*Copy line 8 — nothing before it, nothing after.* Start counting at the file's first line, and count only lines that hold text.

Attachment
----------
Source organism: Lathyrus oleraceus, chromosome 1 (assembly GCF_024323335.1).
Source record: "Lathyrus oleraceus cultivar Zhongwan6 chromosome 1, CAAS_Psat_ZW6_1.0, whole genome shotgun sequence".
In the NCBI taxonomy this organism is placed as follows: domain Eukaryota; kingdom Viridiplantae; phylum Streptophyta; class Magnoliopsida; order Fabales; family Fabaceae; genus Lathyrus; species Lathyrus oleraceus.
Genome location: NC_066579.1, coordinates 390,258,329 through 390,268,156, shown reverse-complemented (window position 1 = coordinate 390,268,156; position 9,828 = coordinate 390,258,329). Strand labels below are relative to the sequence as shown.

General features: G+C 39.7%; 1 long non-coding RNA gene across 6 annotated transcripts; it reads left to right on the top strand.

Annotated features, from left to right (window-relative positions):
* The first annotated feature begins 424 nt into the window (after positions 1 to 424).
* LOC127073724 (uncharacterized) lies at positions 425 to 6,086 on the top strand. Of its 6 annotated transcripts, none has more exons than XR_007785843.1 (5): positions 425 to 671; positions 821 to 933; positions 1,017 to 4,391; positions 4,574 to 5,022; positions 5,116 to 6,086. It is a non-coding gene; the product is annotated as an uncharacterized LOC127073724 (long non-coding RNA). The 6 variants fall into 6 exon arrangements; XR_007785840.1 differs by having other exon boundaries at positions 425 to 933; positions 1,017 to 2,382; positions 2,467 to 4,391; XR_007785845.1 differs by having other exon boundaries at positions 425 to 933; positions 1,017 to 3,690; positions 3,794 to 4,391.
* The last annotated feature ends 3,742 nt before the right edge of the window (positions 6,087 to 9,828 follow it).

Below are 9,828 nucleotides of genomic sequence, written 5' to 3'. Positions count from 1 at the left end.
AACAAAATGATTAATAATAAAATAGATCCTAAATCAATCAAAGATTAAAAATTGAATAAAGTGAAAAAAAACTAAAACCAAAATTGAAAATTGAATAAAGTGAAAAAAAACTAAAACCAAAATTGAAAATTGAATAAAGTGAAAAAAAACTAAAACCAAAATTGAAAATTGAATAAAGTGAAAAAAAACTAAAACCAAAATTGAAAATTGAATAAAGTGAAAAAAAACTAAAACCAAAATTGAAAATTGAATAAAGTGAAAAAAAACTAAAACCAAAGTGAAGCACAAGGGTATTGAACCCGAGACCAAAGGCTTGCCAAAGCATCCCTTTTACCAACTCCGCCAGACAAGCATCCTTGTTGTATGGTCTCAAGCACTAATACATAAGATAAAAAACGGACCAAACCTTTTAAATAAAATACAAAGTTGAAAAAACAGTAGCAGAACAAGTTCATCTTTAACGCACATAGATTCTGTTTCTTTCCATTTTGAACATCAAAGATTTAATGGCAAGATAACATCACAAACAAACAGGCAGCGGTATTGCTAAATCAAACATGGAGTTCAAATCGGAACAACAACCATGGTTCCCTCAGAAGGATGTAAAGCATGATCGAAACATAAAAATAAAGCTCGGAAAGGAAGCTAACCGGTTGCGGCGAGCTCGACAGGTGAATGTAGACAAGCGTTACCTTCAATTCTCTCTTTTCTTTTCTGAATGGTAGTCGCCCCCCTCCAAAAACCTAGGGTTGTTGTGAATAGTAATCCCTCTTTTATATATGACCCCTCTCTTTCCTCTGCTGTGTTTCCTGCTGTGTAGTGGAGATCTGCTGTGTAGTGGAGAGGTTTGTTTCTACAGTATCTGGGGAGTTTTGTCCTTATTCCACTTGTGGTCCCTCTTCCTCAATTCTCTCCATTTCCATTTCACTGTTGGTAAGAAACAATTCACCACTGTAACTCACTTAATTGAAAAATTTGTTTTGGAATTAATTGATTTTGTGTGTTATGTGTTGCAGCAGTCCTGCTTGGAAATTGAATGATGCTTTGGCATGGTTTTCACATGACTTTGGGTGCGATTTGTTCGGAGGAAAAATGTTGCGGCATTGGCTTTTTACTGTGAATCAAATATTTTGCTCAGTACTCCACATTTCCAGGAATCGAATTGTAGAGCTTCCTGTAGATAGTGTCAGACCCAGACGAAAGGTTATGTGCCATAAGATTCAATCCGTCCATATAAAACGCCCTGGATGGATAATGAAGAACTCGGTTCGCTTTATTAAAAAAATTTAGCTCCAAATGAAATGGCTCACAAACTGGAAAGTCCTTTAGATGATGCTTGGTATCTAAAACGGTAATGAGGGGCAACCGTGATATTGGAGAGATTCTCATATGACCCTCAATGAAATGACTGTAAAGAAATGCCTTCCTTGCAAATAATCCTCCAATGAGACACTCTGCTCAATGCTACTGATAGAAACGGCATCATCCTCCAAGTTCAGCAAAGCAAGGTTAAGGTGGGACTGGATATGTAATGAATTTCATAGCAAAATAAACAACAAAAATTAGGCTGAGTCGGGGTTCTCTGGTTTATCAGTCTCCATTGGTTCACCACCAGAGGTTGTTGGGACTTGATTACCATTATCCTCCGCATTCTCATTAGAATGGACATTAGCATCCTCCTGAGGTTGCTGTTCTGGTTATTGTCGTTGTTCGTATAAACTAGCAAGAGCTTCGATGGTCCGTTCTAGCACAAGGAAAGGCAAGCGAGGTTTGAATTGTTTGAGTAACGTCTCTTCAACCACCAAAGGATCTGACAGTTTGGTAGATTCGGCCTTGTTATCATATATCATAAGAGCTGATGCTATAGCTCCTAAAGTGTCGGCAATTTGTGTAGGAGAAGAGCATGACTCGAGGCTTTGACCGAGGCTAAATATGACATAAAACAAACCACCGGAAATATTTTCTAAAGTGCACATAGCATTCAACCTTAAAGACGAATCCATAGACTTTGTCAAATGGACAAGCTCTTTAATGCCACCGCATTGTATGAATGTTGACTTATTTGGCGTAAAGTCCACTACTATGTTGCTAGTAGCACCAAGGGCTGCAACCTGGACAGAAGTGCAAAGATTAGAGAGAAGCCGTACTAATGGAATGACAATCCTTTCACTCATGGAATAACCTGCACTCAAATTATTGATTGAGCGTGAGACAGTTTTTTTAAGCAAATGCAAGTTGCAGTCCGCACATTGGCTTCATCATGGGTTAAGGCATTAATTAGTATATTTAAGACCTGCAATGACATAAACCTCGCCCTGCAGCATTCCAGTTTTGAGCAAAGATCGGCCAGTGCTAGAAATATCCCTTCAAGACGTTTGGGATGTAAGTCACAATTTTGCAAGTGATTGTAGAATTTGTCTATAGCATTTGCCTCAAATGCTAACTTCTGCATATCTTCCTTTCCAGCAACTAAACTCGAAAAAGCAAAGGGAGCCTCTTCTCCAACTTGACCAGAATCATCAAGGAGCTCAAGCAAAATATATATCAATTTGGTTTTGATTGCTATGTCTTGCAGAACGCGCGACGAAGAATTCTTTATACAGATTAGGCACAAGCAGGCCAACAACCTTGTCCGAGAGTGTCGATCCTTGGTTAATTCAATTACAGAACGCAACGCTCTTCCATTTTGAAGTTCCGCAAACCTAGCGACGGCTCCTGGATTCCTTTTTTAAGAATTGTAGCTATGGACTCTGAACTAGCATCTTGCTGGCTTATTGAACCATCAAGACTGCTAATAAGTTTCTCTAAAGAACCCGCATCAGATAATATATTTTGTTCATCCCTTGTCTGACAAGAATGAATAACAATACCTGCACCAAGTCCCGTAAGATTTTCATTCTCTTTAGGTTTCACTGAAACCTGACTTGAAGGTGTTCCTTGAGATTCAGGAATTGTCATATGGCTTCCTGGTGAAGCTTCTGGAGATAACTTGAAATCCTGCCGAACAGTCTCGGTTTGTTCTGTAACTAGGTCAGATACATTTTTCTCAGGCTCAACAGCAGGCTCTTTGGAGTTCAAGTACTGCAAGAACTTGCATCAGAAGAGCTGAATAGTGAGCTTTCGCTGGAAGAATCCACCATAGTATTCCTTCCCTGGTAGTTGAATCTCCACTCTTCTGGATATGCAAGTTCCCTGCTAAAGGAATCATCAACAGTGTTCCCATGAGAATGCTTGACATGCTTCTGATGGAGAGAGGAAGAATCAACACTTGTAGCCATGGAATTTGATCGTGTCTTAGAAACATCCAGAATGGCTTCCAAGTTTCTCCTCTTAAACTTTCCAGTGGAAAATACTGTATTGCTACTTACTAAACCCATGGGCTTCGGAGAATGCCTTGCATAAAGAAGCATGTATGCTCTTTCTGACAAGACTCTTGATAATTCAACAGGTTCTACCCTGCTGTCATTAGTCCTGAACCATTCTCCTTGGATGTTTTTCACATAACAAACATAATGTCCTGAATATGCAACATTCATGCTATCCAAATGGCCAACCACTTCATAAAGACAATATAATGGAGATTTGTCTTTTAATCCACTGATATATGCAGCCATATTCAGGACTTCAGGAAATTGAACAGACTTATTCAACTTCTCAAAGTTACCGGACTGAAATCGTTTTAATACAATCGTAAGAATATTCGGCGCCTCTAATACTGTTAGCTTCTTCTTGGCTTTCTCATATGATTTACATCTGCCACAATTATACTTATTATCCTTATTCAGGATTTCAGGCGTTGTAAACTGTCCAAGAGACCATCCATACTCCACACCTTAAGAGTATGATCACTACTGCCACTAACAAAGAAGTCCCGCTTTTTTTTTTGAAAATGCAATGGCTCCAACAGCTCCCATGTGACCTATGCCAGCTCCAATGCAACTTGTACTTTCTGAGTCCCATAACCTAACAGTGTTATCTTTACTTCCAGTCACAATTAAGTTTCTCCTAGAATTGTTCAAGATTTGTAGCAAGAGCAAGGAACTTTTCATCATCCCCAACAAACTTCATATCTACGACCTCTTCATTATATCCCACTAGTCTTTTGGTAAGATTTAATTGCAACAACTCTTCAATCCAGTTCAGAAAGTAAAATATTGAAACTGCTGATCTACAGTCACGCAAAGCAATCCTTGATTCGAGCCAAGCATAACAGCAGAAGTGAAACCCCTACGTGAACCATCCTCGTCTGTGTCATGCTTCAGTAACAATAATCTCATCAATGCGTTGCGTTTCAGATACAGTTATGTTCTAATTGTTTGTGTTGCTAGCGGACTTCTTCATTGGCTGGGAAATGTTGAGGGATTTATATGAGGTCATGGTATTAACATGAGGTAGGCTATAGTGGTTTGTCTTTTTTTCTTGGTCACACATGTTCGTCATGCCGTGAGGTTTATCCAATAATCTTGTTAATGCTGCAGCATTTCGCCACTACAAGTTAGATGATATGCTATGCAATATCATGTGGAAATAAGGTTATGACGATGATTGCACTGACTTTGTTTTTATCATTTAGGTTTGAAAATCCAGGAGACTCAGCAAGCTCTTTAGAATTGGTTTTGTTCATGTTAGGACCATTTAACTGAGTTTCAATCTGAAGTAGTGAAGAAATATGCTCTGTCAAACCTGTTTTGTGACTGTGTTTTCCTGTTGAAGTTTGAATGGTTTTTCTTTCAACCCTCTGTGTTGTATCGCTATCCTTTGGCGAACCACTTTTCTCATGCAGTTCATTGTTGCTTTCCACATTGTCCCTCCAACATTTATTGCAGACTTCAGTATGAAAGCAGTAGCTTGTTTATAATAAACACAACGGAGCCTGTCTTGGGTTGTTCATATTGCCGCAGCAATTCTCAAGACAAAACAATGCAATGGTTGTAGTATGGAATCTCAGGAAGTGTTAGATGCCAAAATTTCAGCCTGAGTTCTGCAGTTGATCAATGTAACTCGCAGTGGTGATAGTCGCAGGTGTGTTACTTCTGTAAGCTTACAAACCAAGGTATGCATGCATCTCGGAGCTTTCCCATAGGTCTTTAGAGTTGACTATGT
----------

* LOC127073724 (uncharacterized) lies at positions 425 to 6,086 on the top strand. Of its 6 annotated transcripts, none has more exons than XR_007785843.1 (5): positions 425 to 671; positions 821 to 933; positions 1,017 to 4,391; positions 4,574 to 5,022; positions 5,116 to 6,086. It is a non-coding gene; the product is annotated as an uncharacterized LOC127073724 (long non-coding RNA). The 6 variants fall into 6 exon arrangements; XR_007785840.1 differs by having other exon boundaries at positions 425 to 933; positions 1,017 to 2,382; positions 2,467 to 4,391; XR_007785845.1 differs by having other exon boundaries at positions 425 to 933; positions 1,017 to 3,690; positions 3,794 to 4,391.